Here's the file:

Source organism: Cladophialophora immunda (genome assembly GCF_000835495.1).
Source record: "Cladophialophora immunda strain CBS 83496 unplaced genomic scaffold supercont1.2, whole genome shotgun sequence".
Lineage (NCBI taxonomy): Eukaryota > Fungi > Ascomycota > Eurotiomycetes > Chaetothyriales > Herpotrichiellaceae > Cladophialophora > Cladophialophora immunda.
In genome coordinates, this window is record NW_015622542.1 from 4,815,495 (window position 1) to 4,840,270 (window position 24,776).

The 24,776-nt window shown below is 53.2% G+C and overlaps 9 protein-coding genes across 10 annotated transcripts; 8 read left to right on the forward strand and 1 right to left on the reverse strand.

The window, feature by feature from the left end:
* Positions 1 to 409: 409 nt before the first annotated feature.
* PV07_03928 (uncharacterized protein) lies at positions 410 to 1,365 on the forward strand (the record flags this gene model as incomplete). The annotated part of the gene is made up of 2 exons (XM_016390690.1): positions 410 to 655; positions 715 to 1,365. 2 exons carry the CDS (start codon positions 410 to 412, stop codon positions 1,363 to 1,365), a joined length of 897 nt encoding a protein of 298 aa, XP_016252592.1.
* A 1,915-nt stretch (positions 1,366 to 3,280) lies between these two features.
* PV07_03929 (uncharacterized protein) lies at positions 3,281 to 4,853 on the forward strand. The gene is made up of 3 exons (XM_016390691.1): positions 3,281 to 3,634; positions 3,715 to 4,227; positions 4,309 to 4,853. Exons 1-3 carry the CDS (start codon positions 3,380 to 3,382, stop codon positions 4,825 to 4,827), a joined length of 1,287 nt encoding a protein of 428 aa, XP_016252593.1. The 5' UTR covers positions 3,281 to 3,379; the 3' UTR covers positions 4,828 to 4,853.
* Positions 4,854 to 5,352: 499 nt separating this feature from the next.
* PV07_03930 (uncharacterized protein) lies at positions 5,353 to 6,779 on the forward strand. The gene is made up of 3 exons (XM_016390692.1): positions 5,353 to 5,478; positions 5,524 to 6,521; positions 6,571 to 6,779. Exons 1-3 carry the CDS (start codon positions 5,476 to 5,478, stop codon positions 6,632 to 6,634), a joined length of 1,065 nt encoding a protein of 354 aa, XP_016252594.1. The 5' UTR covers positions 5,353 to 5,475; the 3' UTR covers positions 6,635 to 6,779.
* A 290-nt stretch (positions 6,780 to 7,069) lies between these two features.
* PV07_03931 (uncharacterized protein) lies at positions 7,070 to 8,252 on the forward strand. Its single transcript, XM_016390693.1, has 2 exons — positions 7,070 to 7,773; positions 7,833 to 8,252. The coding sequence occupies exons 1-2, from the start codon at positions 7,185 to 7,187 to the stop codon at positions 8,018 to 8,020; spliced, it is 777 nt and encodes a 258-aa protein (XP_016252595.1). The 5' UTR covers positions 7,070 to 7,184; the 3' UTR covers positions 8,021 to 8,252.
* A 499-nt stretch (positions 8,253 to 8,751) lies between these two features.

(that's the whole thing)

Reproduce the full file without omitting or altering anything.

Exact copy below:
Source organism: Cladophialophora immunda (genome assembly GCF_000835495.1).
Source record: "Cladophialophora immunda strain CBS 83496 unplaced genomic scaffold supercont1.2, whole genome shotgun sequence".
Lineage (NCBI taxonomy): Eukaryota > Fungi > Ascomycota > Eurotiomycetes > Chaetothyriales > Herpotrichiellaceae > Cladophialophora > Cladophialophora immunda.
In genome coordinates, this window is record NW_015622542.1 from 4,815,495 (window position 1) to 4,840,270 (window position 24,776).

The 24,776-nt window shown below is 53.2% G+C and overlaps 9 protein-coding genes across 10 annotated transcripts; 8 read left to right on the forward strand and 1 right to left on the reverse strand.

The window, feature by feature from the left end:
* Positions 1 to 409: 409 nt before the first annotated feature.
* PV07_03928 (uncharacterized protein) lies at positions 410 to 1,365 on the forward strand (the record flags this gene model as incomplete). The annotated part of the gene is made up of 2 exons (XM_016390690.1): positions 410 to 655; positions 715 to 1,365. 2 exons carry the CDS (start codon positions 410 to 412, stop codon positions 1,363 to 1,365), a joined length of 897 nt encoding a protein of 298 aa, XP_016252592.1.
* A 1,915-nt stretch (positions 1,366 to 3,280) lies between these two features.
* PV07_03929 (uncharacterized protein) lies at positions 3,281 to 4,853 on the forward strand. The gene is made up of 3 exons (XM_016390691.1): positions 3,281 to 3,634; positions 3,715 to 4,227; positions 4,309 to 4,853. Exons 1-3 carry the CDS (start codon positions 3,380 to 3,382, stop codon positions 4,825 to 4,827), a joined length of 1,287 nt encoding a protein of 428 aa, XP_016252593.1. The 5' UTR covers positions 3,281 to 3,379; the 3' UTR covers positions 4,828 to 4,853.
* Positions 4,854 to 5,352: 499 nt separating this feature from the next.
* PV07_03930 (uncharacterized protein) lies at positions 5,353 to 6,779 on the forward strand. The gene is made up of 3 exons (XM_016390692.1): positions 5,353 to 5,478; positions 5,524 to 6,521; positions 6,571 to 6,779. Exons 1-3 carry the CDS (start codon positions 5,476 to 5,478, stop codon positions 6,632 to 6,634), a joined length of 1,065 nt encoding a protein of 354 aa, XP_016252594.1. The 5' UTR covers positions 5,353 to 5,475; the 3' UTR covers positions 6,635 to 6,779.
* A 290-nt stretch (positions 6,780 to 7,069) lies between these two features.
* PV07_03931 (uncharacterized protein) lies at positions 7,070 to 8,252 on the forward strand. Its single transcript, XM_016390693.1, has 2 exons — positions 7,070 to 7,773; positions 7,833 to 8,252. The coding sequence occupies exons 1-2, from the start codon at positions 7,185 to 7,187 to the stop codon at positions 8,018 to 8,020; spliced, it is 777 nt and encodes a 258-aa protein (XP_016252595.1). The 5' UTR covers positions 7,070 to 7,184; the 3' UTR covers positions 8,021 to 8,252.
* A 499-nt stretch (positions 8,253 to 8,751) lies between these two features.